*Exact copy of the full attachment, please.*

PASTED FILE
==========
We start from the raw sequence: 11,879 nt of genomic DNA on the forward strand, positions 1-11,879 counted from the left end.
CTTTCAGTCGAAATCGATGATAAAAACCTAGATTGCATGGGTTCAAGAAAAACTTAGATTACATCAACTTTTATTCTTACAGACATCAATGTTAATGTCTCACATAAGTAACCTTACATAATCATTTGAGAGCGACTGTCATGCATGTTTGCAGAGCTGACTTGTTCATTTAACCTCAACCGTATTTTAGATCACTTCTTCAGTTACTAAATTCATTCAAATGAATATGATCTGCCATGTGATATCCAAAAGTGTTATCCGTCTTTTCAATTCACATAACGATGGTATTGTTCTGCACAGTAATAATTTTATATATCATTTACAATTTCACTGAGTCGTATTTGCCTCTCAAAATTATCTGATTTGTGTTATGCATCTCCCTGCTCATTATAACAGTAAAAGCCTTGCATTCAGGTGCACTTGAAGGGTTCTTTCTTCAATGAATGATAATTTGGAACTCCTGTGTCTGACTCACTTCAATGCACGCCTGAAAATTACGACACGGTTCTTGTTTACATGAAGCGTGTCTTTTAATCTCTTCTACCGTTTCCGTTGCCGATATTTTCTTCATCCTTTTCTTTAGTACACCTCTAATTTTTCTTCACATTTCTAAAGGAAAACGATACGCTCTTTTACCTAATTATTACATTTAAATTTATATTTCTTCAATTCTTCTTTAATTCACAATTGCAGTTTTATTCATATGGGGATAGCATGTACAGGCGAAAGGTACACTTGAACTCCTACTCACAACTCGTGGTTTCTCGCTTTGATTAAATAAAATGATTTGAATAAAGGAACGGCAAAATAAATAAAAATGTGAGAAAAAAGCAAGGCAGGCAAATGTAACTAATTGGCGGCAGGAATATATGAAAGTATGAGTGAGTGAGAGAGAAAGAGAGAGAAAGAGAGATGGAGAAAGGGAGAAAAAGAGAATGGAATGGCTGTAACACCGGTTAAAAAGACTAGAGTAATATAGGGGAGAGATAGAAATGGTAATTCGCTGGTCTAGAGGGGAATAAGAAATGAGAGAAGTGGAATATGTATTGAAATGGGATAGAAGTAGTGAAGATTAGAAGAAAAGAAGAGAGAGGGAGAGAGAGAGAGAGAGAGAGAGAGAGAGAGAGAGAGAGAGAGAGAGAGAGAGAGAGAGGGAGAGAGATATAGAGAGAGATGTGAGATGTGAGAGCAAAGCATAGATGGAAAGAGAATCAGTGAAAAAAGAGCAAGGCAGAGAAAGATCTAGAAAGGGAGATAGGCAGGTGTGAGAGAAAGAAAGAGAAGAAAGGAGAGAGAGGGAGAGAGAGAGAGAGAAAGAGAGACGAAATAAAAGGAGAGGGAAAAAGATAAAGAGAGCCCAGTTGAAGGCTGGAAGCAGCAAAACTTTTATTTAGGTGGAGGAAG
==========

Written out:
We start from the raw sequence: 11,879 nt of genomic DNA on the forward strand, positions 1-11,879 counted from the left end.
CTTTCAGTCGAAATCGATGATAAAAACCTAGATTGCATGGGTTCAAGAAAAACTTAGATTACATCAACTTTTATTCTTACAGACATCAATGTTAATGTCTCACATAAGTAACCTTACATAATCATTTGAGAGCGACTGTCATGCATGTTTGCAGAGCTGACTTGTTCATTTAACCTCAACCGTATTTTAGATCACTTCTTCAGTTACTAAATTCATTCAAATGAATATGATCTGCCATGTGATATCCAAAAGTGTTATCCGTCTTTTCAATTCACATAACGATGGTATTGTTCTGCACAGTAATAATTTTATATATCATTTACAATTTCACTGAGTCGTATTTGCCTCTCAAAATTATCTGATTTGTGTTATGCATCTCCCTGCTCATTATAACAGTAAAAGCCTTGCATTCAGGTGCACTTGAAGGGTTCTTTCTTCAATGAATGATAATTTGGAACTCCTGTGTCTGACTCACTTCAATGCACGCCTGAAAATTACGACACGGTTCTTGTTTACATGAAGCGTGTCTTTTAATCTCTTCTACCGTTTCCGTTGCCGATATTTTCTTCATCCTTTTCTTTAGTACACCTCTAATTTTTCTTCACATTTCTAAAGGAAAACGATACGCTCTTTTACCTAATTATTACATTTAAATTTATATTTCTTCAATTCTTCTTTAATTCACAATTGCAGTTTTATTCATATGGGGATAGCATGTACAGGCGAAAGGTACACTTGAACTCCTACTCACAACTCGTGGTTTCTCGCTTTGATTAAATAAAATGATTTGAATAAAGGAACGGCAAAATAAATAAAAATGTGAGAAAAAAGCAAGGCAGGCAAATGTAACTAATTGGCGGCAGGAATATATGAAAGTATGAGTGAGTGAGAGAGAAAGAGAGAGAAAGAGAGATGGAGAAAGGGAGAAAAAGAGAATGGAATGGCTGTAACACCGGTTAAAAAGACTAGAGTAATATAGGGGAGAGATAGAAATGGTAATTCGCTGGTCTAGAGGGGAATAAGAAATGAGAGAAGTGGAATATGTATTGAAATGGGATAGAAGTAGTGAAGATTAGAAGAAAAGAAGAGAGAGGGAGAGAGAGAGAGAGAGAGAGAGAGAGAGAGAGAGAGAGAGAGAGAGAGAGAGAGAGAGGGAGAGAGATATAGAGAGAGATGTGAGATGTGAGAGCAAAGCATAGATGGAAAGAGAATCAGTGAAAAAAGAGCAAGGCAGAGAAAGATCTAGAAAGGGAGATAGGCAGGTGTGAGAGAAAGAAAGAGAAGAAAGGAGAGAGAGGGAGAGAGAGAGAGAGAAAGAGAGACGAAATAAAAGGAGAGGGAAAAAGATAAAGAGAGCCCAGTTGAAGGCTGGAAGCAGCAAAACTTTTATTTAGGTGGAGGAAG